“President Trump has every right to invoke a national emergency to secure our borders – a right afforded him by the National Emergency Act of 1976, which several presidents, of both parties, have invoked as well. He’s left no other choice, since both chambers and parties of Congress, once again, failed to act to secure our borders.”

U.S. Rep. Lloyd Smucker, R-11th District: 

“Emergency declarations should not be taken lightly. President Trump has made a strong case that there’s a humanitarian crisis at our southern border – and I agree. It’s Congress’ duty to ensure the President is acting within his constitutional authority to address that crisis. After research and consideration, I believe Trump is acting within his authority to take this action,” Smucker said in a statement.

“Emergency declarations do not allow the President to circumvent the Constitution. President Trump’s exercise of national emergency powers is limited in this instance. He is not creating a new law or allocating additional funding. He is merely re-appropriating money that has already been set aside for other projects. It will be important that Congress continues to monitor and review the president’s role in this process to ensure the actions taken are within constitutional and statutory authority,” he said.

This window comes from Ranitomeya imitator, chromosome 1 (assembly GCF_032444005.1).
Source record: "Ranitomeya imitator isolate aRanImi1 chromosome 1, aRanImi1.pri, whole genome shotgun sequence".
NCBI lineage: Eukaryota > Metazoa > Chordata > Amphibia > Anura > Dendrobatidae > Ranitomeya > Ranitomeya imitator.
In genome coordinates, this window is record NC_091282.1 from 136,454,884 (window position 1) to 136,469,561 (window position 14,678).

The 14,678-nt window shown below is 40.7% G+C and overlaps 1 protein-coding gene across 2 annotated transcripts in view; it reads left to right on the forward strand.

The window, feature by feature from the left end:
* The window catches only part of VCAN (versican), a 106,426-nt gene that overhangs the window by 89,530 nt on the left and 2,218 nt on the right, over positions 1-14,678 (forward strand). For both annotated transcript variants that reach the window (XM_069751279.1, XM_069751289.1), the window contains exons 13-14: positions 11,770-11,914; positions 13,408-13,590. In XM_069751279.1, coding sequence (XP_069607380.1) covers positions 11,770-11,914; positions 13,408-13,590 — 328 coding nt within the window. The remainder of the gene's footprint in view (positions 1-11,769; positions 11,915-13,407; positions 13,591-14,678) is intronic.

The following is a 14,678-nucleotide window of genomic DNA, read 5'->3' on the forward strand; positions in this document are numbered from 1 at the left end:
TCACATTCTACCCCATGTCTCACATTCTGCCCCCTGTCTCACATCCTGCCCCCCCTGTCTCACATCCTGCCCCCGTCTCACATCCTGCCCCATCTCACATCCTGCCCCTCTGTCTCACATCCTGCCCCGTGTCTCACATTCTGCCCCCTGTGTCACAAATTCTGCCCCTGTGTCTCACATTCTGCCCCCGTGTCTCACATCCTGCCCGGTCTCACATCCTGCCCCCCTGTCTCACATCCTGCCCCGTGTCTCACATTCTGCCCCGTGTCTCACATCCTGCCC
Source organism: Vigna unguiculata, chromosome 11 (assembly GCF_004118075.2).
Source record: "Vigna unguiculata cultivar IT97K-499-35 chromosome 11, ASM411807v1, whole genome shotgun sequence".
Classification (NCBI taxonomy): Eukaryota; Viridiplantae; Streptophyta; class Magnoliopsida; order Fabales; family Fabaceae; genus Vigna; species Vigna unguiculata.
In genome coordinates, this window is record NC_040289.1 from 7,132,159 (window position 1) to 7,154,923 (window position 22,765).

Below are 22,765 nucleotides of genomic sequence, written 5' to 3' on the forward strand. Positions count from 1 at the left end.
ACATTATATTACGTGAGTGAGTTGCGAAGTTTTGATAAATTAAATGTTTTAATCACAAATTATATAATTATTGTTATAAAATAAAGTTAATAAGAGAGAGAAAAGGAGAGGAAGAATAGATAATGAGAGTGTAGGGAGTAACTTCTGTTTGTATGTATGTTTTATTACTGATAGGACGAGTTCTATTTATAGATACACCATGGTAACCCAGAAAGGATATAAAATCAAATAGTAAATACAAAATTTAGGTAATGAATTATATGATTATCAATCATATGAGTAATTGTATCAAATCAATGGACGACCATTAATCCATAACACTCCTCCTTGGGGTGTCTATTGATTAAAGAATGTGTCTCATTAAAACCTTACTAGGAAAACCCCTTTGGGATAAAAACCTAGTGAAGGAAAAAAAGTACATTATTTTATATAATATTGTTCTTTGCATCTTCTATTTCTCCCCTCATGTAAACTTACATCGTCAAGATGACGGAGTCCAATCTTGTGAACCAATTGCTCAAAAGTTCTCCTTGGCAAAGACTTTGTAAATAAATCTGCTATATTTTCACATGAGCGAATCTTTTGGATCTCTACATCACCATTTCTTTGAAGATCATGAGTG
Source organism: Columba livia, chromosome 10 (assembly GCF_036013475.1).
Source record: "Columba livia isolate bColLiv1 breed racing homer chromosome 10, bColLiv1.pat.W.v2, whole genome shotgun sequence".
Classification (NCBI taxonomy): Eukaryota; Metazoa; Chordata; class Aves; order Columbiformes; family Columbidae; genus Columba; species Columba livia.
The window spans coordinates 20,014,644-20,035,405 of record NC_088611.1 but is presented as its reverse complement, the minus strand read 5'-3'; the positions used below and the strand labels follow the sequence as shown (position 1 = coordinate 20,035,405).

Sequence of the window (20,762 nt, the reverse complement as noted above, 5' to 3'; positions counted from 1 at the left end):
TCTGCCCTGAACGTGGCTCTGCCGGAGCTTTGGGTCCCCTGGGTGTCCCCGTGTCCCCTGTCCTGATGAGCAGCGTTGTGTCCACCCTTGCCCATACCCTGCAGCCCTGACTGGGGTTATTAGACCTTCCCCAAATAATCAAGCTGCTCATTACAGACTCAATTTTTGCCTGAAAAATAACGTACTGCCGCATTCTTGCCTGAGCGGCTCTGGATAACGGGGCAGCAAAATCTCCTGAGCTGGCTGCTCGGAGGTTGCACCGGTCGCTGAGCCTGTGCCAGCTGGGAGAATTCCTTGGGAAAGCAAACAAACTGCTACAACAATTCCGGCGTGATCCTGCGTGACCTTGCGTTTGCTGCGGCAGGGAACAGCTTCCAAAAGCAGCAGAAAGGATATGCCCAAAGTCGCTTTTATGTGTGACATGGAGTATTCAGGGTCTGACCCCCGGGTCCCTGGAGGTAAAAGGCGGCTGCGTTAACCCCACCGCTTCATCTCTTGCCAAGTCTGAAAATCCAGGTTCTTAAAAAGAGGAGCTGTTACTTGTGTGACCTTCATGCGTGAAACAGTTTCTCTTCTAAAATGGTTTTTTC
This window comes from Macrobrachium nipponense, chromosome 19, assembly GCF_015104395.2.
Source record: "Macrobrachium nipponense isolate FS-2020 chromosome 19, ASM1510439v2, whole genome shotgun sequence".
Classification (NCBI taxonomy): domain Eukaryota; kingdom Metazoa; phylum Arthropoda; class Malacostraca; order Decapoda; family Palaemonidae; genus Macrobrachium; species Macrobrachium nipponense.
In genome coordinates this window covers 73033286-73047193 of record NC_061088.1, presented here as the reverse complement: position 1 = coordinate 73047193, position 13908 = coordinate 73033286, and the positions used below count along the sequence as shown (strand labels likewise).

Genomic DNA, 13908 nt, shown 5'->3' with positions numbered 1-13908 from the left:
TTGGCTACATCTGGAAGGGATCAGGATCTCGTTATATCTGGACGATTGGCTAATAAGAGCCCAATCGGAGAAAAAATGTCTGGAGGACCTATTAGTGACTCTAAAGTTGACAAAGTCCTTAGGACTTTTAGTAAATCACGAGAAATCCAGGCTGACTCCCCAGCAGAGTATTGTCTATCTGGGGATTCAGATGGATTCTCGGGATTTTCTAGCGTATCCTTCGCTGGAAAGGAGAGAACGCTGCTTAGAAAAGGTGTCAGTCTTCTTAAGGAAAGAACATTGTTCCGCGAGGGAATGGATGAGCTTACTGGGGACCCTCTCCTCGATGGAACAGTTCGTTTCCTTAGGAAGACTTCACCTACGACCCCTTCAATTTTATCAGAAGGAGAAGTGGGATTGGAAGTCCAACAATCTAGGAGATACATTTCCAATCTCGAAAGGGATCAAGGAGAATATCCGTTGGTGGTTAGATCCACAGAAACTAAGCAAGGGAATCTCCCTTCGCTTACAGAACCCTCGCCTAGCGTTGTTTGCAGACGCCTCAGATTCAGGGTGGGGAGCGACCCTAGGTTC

U.S. Rep. John Joyce, R-13th District:

“President Trump has signaled that if he signs this measure he will then have to take unilateral action to provide the additional wall funding that is necessary for our national security. He should not be forced to do that. Congress has a responsibility to provide adequate funding to protect the American people rather than have the President bail us out.